Screening and Counseling Adolescents and Young Adults: A Framework for Comprehensive Care

 

Am Fam Physician. 2020 Feb 1;101(3):147-158.

Author disclosure: No relevant financial affiliations.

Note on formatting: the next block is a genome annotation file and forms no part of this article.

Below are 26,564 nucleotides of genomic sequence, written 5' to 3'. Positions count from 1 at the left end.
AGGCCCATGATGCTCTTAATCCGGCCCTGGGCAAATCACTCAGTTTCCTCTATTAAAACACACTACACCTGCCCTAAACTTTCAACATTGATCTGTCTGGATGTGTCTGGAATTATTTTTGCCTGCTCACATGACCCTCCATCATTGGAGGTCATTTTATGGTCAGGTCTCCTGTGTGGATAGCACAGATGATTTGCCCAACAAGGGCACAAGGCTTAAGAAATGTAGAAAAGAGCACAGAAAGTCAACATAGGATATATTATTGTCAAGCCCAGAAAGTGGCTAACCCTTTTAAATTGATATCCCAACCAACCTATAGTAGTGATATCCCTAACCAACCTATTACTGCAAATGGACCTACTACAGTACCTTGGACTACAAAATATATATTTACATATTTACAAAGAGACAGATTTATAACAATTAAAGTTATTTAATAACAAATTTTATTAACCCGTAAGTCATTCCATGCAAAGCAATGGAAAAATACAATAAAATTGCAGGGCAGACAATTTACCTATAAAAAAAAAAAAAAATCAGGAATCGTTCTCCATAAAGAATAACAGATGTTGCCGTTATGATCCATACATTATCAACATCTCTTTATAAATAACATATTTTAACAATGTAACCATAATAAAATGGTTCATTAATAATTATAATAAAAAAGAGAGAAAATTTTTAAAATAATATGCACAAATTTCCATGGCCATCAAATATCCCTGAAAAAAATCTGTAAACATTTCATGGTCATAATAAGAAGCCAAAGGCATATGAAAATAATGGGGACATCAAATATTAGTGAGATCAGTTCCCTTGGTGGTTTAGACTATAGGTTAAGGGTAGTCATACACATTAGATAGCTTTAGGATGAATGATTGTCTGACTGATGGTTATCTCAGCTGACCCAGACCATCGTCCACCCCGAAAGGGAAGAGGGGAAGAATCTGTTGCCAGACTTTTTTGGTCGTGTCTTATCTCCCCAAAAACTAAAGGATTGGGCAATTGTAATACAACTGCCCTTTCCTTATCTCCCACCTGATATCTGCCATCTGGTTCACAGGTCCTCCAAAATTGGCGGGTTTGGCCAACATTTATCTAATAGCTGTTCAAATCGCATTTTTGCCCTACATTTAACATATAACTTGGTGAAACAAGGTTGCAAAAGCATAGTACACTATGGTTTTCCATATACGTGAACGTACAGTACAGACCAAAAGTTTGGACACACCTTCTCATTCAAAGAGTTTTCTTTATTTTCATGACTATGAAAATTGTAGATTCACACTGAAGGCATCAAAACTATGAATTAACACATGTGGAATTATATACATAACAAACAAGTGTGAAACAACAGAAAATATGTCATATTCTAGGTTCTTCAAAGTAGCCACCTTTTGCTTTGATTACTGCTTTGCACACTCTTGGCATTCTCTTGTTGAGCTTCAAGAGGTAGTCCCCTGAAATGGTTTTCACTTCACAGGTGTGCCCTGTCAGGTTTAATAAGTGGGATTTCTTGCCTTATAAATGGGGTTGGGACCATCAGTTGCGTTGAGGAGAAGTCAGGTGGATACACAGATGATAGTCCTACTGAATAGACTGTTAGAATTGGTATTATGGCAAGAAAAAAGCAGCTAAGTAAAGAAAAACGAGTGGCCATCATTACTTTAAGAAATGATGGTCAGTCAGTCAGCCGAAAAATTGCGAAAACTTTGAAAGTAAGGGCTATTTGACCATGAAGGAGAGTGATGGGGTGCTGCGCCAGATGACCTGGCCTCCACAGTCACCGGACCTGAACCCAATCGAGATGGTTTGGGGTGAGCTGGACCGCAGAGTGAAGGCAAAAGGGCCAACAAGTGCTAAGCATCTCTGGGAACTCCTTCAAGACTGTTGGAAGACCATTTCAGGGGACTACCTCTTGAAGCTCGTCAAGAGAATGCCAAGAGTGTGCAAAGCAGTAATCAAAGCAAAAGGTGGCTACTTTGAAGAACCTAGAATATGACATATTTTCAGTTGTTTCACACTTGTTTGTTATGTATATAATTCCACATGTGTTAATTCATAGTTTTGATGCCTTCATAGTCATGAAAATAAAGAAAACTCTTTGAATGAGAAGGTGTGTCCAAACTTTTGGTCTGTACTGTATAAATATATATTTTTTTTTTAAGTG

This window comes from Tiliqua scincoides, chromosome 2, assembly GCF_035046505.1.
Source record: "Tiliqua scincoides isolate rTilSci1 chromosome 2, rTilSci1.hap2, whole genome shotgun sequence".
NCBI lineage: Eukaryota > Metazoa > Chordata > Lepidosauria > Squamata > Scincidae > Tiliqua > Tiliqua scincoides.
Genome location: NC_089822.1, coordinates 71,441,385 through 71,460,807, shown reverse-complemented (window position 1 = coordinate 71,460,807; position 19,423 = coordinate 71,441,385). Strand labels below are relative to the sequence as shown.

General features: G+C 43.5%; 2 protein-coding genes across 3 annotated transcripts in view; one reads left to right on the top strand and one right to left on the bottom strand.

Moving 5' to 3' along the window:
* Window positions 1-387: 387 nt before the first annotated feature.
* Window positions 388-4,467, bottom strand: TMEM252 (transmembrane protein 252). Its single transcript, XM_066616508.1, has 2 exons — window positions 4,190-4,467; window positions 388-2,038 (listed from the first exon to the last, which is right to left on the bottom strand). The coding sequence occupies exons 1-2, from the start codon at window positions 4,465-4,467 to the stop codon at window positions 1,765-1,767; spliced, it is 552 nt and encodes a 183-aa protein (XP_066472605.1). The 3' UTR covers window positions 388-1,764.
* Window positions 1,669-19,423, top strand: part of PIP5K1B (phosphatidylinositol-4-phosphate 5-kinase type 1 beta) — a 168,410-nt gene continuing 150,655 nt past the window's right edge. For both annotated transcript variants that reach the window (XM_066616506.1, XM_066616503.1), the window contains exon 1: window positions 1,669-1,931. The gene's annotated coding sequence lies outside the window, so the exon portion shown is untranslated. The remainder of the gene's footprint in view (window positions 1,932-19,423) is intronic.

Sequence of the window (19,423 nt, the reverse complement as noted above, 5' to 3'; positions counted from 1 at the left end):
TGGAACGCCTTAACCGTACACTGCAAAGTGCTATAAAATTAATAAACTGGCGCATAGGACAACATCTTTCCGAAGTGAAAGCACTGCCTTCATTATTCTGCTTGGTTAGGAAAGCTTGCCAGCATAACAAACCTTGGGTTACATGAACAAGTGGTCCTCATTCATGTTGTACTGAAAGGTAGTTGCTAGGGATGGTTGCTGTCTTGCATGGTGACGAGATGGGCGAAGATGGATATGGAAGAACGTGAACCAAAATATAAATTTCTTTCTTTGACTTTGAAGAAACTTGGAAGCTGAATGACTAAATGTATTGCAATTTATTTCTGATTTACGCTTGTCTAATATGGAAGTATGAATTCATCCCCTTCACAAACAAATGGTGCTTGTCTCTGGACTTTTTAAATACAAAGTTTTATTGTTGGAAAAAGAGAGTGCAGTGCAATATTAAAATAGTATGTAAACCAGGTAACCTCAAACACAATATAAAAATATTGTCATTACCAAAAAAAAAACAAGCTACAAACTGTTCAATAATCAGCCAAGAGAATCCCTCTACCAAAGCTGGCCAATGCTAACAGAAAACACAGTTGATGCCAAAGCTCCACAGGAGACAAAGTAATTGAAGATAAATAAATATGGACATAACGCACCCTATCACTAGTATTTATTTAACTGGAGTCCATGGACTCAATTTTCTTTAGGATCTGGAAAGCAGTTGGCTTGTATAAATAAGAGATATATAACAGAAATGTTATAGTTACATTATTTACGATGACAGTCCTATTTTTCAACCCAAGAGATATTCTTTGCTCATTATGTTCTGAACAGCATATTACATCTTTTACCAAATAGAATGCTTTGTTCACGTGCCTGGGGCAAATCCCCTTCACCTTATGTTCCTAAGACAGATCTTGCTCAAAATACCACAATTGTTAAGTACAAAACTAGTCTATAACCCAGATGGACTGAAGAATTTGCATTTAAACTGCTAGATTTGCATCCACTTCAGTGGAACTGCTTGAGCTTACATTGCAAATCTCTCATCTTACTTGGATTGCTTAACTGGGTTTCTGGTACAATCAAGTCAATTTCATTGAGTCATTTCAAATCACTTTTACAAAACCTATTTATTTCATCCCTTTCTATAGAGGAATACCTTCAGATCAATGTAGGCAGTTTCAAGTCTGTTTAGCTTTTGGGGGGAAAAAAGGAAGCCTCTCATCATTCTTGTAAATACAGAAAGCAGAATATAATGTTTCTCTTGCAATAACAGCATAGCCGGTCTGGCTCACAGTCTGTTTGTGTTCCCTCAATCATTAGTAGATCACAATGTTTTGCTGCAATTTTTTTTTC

Healthy development is likely to occur when an adolescent's risk factors are limited and when protective factors are fostered. Healthy development is further encouraged when youth feel valued, empowered, and form healthy social connections. Threats to the well-being of adolescents typically result from experimentation and psychosocial stressors. SSHADESS (strengths, school, home, activities, drugs, emotions/eating, sexuality, safety) is a mnemonic to facilitate collection of psychosocial history of critical life dimensions emphasizing strengths within a youth's life experience instead of solely focusing on risks, which in isolation can provoke feelings of shame. Because adolescents are more likely to access health care and share sensitive information when confidentiality is assured, clinicians should regularly offer confidential screening and counseling. When limited for time, a brief psychosocial screen may include current stressors, availability of a confidant, and school or work experience as a proxy for well-being. Clinicians should provide education to prevent initiation of tobacco use. Long-acting reversible contraceptives are safe and effective in adolescents and should be offered as first-line options to prevent pregnancy. Sexually active females 24 years or younger should be screened for gonorrhea and chlamydia annually. Adolescents 12 years or older should be screened for major depressive disorder when systems are available to ensure accurate diagnosis, treatment, and follow-up. Adolescents with body mass index at the 95th percentile or higher should be referred for comprehensive behavioral interventions. Seatbelt use and avoidance of distracted or impaired driving should be discussed. Clinicians should discuss digital literacy and appropriate online boundary setting and display of personal information.